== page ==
Ashbury Heights – The Looking Glass Society (CD Album – Out Of Line)
Content: I’m really pleased with the 3rd full length album by Swedish electro-pop duo Ashbury Heights. It also is their first album in 5 years. Anders Hagström and Yasmine Uhlin went through hard times and especially Anders had to face several losses.
Sound-wise Ashbury Heights remain rather faithful to their well-crafted and efficient electro-pop sound. I always have loved this band for their great writing and production skills, which is an essential element that hasn’t changed. The work reflects maturity and the secret formula from ‘how to compose great pop music’.
I now and then can hear some passages reminding me of Depeche Mode, but it’s more in the details. Globally speaking this album is carried by an own electro-pop sound, which is mixing elements of dance-music, a few technoid arrangements and some irresistible vintage-like electronic ideas. Most of the tracks are excellent stuff for dancefloors. A last essential element, which even makes the magic of the band, consists of the vocal production featuring Tea Thimé who replaced Yasmine Uhlin.
There’s a perfect alternation and symbiosis between male and female vocals. They’re really complementary while adding a nice sexy touch (especially the half spoken passages) to the work. Both members are in perfect fusion with each other.
“The Looking Glass Society” was inspired by the work and fascination of the band for Lewis Caroll. It’s an interesting source of inspiration reflecting some magic universe although a song like “Ghost Spirit Mother” reveals a deeper and more intimate lyrical content. This song is a poignant testimony of a son who has lost his mother and an artistic expression of Anders to remember his mother who passed away.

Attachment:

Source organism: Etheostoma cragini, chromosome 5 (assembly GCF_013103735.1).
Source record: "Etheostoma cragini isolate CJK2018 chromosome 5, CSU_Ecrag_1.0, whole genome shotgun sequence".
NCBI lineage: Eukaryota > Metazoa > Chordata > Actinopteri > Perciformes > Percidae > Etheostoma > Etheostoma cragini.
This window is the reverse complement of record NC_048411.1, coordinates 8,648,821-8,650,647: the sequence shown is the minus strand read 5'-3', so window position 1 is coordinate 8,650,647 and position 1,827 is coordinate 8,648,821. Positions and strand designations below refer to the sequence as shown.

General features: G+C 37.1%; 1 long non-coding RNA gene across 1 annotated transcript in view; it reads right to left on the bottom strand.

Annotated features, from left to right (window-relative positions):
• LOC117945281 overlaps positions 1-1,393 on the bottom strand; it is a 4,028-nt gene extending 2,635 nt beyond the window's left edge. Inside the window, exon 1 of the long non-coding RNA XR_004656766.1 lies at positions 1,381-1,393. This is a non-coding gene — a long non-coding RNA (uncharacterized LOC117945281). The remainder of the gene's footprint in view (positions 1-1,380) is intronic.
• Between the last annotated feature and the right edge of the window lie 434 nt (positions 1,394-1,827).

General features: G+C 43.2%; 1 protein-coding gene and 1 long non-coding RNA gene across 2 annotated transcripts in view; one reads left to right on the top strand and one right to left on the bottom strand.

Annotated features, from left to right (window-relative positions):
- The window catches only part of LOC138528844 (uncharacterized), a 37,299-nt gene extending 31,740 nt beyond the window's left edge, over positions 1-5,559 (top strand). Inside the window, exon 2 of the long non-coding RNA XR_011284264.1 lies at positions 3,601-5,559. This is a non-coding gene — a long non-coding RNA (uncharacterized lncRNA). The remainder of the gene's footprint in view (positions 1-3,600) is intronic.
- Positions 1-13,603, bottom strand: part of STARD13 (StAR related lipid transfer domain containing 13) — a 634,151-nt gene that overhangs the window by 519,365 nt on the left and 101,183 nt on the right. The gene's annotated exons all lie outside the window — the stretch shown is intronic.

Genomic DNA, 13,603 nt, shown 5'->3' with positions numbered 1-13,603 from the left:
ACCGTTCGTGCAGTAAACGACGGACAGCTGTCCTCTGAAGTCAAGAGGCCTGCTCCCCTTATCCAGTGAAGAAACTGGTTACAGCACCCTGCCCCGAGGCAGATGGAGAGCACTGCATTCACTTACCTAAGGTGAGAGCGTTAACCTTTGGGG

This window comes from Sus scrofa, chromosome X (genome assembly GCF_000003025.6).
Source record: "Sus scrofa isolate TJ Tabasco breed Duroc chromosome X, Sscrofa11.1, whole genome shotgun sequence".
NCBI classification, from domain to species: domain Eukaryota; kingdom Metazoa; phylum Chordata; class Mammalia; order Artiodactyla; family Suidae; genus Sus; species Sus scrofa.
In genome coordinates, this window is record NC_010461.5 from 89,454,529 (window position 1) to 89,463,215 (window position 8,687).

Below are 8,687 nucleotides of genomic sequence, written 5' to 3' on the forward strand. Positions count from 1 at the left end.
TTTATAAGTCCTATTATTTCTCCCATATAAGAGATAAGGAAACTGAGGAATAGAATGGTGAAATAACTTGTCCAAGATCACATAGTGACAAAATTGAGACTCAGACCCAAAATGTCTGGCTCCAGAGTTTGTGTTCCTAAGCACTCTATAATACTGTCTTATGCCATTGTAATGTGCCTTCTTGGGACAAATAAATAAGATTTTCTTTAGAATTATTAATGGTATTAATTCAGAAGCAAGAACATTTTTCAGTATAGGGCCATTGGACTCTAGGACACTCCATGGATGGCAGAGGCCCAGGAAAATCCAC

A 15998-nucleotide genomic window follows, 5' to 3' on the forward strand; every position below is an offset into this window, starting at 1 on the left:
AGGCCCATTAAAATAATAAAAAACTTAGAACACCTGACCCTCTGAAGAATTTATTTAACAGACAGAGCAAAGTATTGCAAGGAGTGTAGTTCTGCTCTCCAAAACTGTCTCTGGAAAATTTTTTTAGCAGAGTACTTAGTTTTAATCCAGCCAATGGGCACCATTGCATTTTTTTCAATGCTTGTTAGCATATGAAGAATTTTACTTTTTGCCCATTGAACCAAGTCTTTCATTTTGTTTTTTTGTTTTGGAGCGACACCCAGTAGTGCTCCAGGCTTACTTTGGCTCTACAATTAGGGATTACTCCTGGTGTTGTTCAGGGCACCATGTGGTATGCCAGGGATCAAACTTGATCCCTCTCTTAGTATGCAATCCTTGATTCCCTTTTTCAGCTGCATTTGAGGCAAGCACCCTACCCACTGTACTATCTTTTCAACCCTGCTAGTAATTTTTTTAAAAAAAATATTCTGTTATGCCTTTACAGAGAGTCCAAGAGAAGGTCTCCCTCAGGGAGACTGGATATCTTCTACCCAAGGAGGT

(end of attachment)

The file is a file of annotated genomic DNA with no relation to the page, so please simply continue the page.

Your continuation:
But this album first of all is a nice collection of alluring songs. “Phantasmagoria” and “Left Off At Seven” both are potential hits while the work also reveals multiple cool songs. Ashbury Heights has this knowledge to create songs, which directly catch your attention for their efficient sound sculptures and exploding choruses.
Conclusion: Ashbury Heights strikes back with grace and probably with their most intimate and successful work to date.
Best songs: “Phantasmagoria”, “Left Off At Seven”, “Gravitational Man”, “Starlight”, “Piano”.
Label: www.outofline.de / www.facebook.com/outoflinelabel
Since you’re here … … we have a small favour to ask. More people are reading Side-Line Magazine than ever but advertising revenues across the media are falling fast. And unlike many news organisations, we haven’t put up a paywall – we want to keep our journalism as open as we can. So you can see why we need to ask for your help. Side-Line’s independent journalism takes a lot of time, money and hard work to produce. But we do it because we want to push the artists we like and who are equally fighting to survive. If everyone who reads our reporting, who likes it, helps fund it, our future would be much more secure. For as little as 5 US$, you can support Side-Line Magazine – and it only takes a minute. Thank you. The donations are safely powered by Paypal.